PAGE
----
Even if a large majority of out-of-hospital cardiac arrest (OHCA) survivors appear to have a good neurological recovery with no important sequellae, whether health-related quality of life (HRQOL) is altered is less explored.
Patients and methods
HRQOL was evaluated by telephone interview using SF-36 questionnaire. Each OHCA case was age and gender-matched with 4 controls from the French general population. Association between current condition of the survivors with the 8 dimensions of the SF-36 questionnaire was investigated using MANCOVA. Cluster analysis was performed to identify patterns of HRQOL among CPC1 survivors.
255 patients discharged alive from our referral centre between 2000 and 2013 (median age of 55y [45,64], 73.7% males) were interviewed. Global physical and mental components did not differ between CPC 1 survivors and controls (47.0 vs. 47.1, p = 0.88 and 46.4 vs. 46.9, p = 0.45) but substantially differed between CPC2, CPC3 and the corresponding controls. Younger age, male gender, good neurological recovery and daily-life autonomy at telephone interview were significantly associated with better scores in each SF-36 dimensions. Cluster analysis individualized 4 distinct subgroups of CPC1 patients characterised by progressively increased score of SF-36. Return to work and daily-life autonomy were differently distributed across these 4 groups while pre-hospital Utstein variables were not.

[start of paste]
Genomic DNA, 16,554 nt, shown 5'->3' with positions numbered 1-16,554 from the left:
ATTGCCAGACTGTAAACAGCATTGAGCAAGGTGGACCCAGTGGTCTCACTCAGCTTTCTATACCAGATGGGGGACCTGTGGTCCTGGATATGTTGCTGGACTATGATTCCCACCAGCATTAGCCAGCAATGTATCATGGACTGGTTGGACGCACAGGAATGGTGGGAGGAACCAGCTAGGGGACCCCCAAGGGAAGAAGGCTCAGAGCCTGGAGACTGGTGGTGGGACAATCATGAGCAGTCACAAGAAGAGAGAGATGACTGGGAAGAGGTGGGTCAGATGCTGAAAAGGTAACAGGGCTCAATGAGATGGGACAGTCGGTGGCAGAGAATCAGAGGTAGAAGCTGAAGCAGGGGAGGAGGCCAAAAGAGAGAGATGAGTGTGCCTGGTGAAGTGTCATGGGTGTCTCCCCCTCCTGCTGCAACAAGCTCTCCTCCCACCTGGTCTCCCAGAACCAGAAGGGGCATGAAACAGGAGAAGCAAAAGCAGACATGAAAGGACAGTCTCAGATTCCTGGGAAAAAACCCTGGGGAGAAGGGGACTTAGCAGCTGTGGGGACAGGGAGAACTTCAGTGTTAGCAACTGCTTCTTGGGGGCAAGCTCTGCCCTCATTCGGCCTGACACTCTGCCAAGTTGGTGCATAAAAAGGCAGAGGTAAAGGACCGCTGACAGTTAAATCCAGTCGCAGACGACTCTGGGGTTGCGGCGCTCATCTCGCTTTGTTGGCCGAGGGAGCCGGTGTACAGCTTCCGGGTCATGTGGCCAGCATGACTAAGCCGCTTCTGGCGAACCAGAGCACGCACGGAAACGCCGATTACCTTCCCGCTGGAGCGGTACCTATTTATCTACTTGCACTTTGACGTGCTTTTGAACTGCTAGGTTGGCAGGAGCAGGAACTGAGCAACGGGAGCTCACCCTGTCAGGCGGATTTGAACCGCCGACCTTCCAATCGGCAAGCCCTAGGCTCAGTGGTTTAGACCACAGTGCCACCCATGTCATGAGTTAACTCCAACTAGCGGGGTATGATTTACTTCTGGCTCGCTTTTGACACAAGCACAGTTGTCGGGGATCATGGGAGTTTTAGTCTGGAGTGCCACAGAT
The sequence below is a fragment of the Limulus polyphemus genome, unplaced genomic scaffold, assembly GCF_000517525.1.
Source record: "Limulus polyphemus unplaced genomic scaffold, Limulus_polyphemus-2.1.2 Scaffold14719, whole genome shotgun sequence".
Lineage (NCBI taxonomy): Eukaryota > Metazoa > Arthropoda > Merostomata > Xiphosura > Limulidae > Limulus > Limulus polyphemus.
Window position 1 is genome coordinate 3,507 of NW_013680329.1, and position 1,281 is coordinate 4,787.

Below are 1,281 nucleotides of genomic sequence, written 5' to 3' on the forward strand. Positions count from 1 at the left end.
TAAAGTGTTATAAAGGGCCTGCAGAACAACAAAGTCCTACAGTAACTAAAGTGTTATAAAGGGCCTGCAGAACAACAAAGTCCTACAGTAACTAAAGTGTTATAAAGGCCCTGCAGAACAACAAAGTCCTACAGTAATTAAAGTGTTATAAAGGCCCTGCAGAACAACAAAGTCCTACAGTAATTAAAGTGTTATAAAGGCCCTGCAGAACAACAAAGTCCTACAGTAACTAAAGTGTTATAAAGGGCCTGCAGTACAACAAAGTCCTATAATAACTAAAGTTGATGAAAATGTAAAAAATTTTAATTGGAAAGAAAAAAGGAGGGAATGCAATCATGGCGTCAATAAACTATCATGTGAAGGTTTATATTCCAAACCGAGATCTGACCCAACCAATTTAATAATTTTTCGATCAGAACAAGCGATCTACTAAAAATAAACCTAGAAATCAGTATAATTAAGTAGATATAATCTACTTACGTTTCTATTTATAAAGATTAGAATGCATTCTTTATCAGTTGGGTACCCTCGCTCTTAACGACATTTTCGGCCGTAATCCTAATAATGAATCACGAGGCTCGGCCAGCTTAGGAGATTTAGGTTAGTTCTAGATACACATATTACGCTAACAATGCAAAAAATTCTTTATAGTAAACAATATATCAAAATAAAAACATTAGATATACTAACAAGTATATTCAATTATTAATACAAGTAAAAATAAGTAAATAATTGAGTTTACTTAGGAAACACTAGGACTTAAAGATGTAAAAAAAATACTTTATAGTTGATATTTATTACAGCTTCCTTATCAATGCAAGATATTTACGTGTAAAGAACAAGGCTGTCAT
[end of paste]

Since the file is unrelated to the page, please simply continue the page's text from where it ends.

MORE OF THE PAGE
HRQOL of CPC1 OHCA survivors appeared similar to that of the general population, but patients with CPC2 or 3 had altered HRQOL. Younger age, male gender, good neurological recovery and daily-life autonomy were independently associated with a better HRQOL.
Health-related quality of life, Out-of-hospital cardiac arrest, Neurologic outcome